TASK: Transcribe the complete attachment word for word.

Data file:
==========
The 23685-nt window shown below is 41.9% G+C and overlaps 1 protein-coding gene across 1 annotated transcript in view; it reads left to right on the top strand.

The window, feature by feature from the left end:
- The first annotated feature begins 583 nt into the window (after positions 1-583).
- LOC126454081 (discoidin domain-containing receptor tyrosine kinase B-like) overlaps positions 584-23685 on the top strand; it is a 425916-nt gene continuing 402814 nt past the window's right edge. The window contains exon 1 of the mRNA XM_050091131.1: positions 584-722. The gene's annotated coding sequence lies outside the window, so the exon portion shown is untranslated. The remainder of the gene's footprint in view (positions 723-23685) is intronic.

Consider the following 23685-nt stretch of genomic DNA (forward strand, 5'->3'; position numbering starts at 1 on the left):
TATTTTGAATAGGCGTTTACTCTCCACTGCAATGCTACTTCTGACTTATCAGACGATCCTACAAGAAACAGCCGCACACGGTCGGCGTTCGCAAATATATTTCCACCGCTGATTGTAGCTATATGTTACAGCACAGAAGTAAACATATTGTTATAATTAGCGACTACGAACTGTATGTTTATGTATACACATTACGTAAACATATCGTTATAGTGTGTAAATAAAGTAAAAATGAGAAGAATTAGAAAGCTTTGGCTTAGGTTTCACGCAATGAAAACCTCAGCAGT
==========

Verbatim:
The 23685-nt window shown below is 41.9% G+C and overlaps 1 protein-coding gene across 1 annotated transcript in view; it reads left to right on the top strand.

The window, feature by feature from the left end:
- The first annotated feature begins 583 nt into the window (after positions 1-583).
- LOC126454081 (discoidin domain-containing receptor tyrosine kinase B-like) overlaps positions 584-23685 on the top strand; it is a 425916-nt gene continuing 402814 nt past the window's right edge. The window contains exon 1 of the mRNA XM_050091131.1: positions 584-722. The gene's annotated coding sequence lies outside the window, so the exon portion shown is untranslated. The remainder of the gene's footprint in view (positions 723-23685) is intronic.

Consider the following 23685-nt stretch of genomic DNA (forward strand, 5'->3'; position numbering starts at 1 on the left):
TATTTTGAATAGGCGTTTACTCTCCACTGCAATGCTACTTCTGACTTATCAGACGATCCTACAAGAAACAGCCGCACACGGTCGGCGTTCGCAAATATATTTCCACCGCTGATTGTAGCTATATGTTACAGCACAGAAGTAAACATATTGTTATAATTAGCGACTACGAACTGTATGTTTATGTATACACATTACGTAAACATATCGTTATAGTGTGTAAATAAAGTAAAAATGAGAAGAATTAGAAAGCTTTGGCTTAGGTTTCACGCAATGAAAACCTCAGCAGT